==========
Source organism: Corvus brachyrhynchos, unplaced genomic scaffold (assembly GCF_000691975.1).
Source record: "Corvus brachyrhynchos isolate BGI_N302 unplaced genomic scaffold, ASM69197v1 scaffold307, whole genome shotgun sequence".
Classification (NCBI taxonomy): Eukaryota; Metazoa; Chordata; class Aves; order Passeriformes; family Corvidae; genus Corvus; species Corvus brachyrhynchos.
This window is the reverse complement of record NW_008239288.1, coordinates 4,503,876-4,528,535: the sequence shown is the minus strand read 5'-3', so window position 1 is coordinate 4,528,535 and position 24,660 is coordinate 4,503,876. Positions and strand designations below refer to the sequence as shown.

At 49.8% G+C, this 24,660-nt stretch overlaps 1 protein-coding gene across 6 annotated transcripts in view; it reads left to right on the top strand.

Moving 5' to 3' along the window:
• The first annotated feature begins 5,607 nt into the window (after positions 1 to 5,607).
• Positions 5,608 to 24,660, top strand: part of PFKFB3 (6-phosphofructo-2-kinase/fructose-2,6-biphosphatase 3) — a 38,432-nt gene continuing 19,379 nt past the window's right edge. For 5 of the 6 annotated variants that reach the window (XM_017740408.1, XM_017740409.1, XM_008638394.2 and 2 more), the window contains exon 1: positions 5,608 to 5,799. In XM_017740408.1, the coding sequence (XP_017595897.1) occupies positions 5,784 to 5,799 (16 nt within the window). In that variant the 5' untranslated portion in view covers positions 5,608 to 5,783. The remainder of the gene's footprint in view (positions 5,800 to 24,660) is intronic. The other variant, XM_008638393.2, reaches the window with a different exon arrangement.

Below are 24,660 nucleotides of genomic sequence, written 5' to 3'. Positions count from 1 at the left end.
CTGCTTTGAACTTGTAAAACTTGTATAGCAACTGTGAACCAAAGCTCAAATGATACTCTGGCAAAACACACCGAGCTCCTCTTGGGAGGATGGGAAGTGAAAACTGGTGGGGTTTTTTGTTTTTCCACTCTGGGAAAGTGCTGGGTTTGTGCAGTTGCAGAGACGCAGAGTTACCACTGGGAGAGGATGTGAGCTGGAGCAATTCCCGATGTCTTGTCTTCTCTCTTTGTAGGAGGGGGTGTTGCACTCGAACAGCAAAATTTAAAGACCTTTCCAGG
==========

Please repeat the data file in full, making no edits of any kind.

Source organism: Corvus brachyrhynchos, unplaced genomic scaffold (assembly GCF_000691975.1).
Source record: "Corvus brachyrhynchos isolate BGI_N302 unplaced genomic scaffold, ASM69197v1 scaffold307, whole genome shotgun sequence".
Classification (NCBI taxonomy): Eukaryota; Metazoa; Chordata; class Aves; order Passeriformes; family Corvidae; genus Corvus; species Corvus brachyrhynchos.
This window is the reverse complement of record NW_008239288.1, coordinates 4,503,876-4,528,535: the sequence shown is the minus strand read 5'-3', so window position 1 is coordinate 4,528,535 and position 24,660 is coordinate 4,503,876. Positions and strand designations below refer to the sequence as shown.

At 49.8% G+C, this 24,660-nt stretch overlaps 1 protein-coding gene across 6 annotated transcripts in view; it reads left to right on the top strand.

Moving 5' to 3' along the window:
• The first annotated feature begins 5,607 nt into the window (after positions 1 to 5,607).
• Positions 5,608 to 24,660, top strand: part of PFKFB3 (6-phosphofructo-2-kinase/fructose-2,6-biphosphatase 3) — a 38,432-nt gene continuing 19,379 nt past the window's right edge. For 5 of the 6 annotated variants that reach the window (XM_017740408.1, XM_017740409.1, XM_008638394.2 and 2 more), the window contains exon 1: positions 5,608 to 5,799. In XM_017740408.1, the coding sequence (XP_017595897.1) occupies positions 5,784 to 5,799 (16 nt within the window). In that variant the 5' untranslated portion in view covers positions 5,608 to 5,783. The remainder of the gene's footprint in view (positions 5,800 to 24,660) is intronic. The other variant, XM_008638393.2, reaches the window with a different exon arrangement.

Below are 24,660 nucleotides of genomic sequence, written 5' to 3'. Positions count from 1 at the left end.
CTGCTTTGAACTTGTAAAACTTGTATAGCAACTGTGAACCAAAGCTCAAATGATACTCTGGCAAAACACACCGAGCTCCTCTTGGGAGGATGGGAAGTGAAAACTGGTGGGGTTTTTTGTTTTTCCACTCTGGGAAAGTGCTGGGTTTGTGCAGTTGCAGAGACGCAGAGTTACCACTGGGAGAGGATGTGAGCTGGAGCAATTCCCGATGTCTTGTCTTCTCTCTTTGTAGGAGGGGGTGTTGCACTCGAACAGCAAAATTTAAAGACCTTTCCAGG